Workers, their families and representatives gathered today at the Westray Miners Memorial Park in Pictou, Nova Scotia to mourn the tragic deaths of 26 miners.
An inquiry into the deaths would label them more than tragic
, as more than an explosion of coal dust and methane killed the miners. Of the Westray story, inquiry commissioner, Justice K. Peter Richard concluded, “It is a story of incompetence, of mismanagement, of bureaucratic bungling, of deceit, of ruthlessness, of cover-up, of apathy, of expediency, and of cynical indifference.”
Among many recommendations Richard called for the implementation of federal legislation “necessary to ensure that corporate executives and directors are held properly accountable for workplace safety.”
Accountability has been elusive
though. Twelve years of dedicated labour campaigns resulted in Bill C-45 amendments to the Criminal Code
. Known as the Westray Bill, the amendments became law in 2004. Another 13 years have passed and the law suffers still from spotty and inconsistent enforcement.
Federal announcement on C-45 Enforcement
Fittingly, on the eve of Westray’s 25th
anniversary, and thanks to a persistent labour lobby, federal labour and justice ministers recently committed to working with labour and other partners towards better Westray Law enforcement, including training for labour inspectors and law enforcement officials and sharing best practices for workplace fatality investigations across jurisdictions.
Many welcomed this announcement
, including leaders from the United Steelworkers (USW), a driving force behind the push for corporate accountability. “Our union has worked long and hard to stop the killing and enforce the law,” observes Ken Neumann, USW National Director. “We testified at the inquiry, lobbied for years to get the Criminal Code amendments now known as the Westray Law, and have campaigned to get it properly enforced.”
Neumann and many from the labour movement will participate in a number of community events to mark the Westray anniversary. In addition to a memorial service at Westray Miners Memorial Park, events include an early morning candlelight procession, a reading of “Hell’s History” by author Tom Sandborn at the New Glasgow public library and a reception at the Museum of Industry, featuring an exhibit to remember the “Tragedy of Westray.”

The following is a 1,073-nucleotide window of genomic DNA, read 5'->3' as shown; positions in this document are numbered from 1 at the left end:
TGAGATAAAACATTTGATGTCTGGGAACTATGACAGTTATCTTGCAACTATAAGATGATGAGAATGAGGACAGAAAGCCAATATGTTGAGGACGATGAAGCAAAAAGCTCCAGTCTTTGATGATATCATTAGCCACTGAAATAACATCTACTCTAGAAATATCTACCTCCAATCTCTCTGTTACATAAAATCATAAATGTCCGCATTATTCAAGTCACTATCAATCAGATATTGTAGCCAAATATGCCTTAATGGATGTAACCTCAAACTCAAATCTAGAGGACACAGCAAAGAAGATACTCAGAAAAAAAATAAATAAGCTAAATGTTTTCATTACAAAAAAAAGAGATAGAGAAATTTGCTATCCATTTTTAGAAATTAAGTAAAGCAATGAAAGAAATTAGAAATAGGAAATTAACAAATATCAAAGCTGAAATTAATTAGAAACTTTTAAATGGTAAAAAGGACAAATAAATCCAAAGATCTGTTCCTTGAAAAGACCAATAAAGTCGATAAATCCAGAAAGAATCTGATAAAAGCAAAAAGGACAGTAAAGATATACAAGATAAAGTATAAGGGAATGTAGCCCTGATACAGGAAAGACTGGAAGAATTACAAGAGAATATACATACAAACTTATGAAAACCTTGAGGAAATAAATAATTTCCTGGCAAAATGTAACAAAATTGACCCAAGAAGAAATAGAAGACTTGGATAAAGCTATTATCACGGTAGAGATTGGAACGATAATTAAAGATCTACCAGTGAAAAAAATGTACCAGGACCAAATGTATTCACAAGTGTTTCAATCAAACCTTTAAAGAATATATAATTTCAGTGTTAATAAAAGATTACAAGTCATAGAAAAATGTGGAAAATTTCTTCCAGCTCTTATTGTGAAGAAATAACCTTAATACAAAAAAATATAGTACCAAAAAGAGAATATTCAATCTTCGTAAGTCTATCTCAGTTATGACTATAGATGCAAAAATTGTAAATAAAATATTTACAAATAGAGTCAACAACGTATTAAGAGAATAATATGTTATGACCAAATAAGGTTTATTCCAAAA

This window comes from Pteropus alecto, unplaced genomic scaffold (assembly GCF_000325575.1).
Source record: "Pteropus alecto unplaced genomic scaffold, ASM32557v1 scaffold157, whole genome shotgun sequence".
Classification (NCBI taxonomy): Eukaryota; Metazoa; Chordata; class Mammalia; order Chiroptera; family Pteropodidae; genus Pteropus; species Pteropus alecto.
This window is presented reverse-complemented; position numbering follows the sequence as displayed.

The exhibit will remain on display until June 25, 2017.
Today, Westray remains a cautionary tale. Curragh Resources Inc., owners of Westray mine, received the J.T. Ryan safety award just eleven days before the mine explosion. Worldwide, workplace health and safety advocates warn governments risk worker lives as they shift towards voluntary measures
and away from regulatory approaches.
In Ontario, an anticipated standard to recognize and accredit voluntary employer health and safety management systems has many concerned these programs will be neither superior, nor safe, and may reward employers for minimal legal compliance.
Related campaigns and resources:
USW Stop The Killing--Enforce the Law campaign
CLC statement on government announcement to help enforce Westray Law
OFL Kill A Worker Go To Jail campaign
Hell's History: The USW's Fight to Prevent Workplace Death and Injuries from the 1992 Westray Mine Disaster Through 2016
The Westray Story: A Predictable Path to Disaster, Report of the Westray Mine Public Inquiry
For our part, the Workers Health & Safety Centre (WHSC) offers a range of resources
programs designed to help workplace parties fully comply with legal obligations, including a three-hour awareness program on Bill C-45, the Westray Bill. We also offer training programs to help employers meet the training and competency requirements for supervisors.
Want to read related WHSC articles?
City of Ottawa politicians call for criminal investigations when workers killed
Worker death leads to criminal charges for northern mining company
Prison sentence for manager in 2009 swing stage tragedy
To learn more:
and ask to speak to a WHSC training services representative.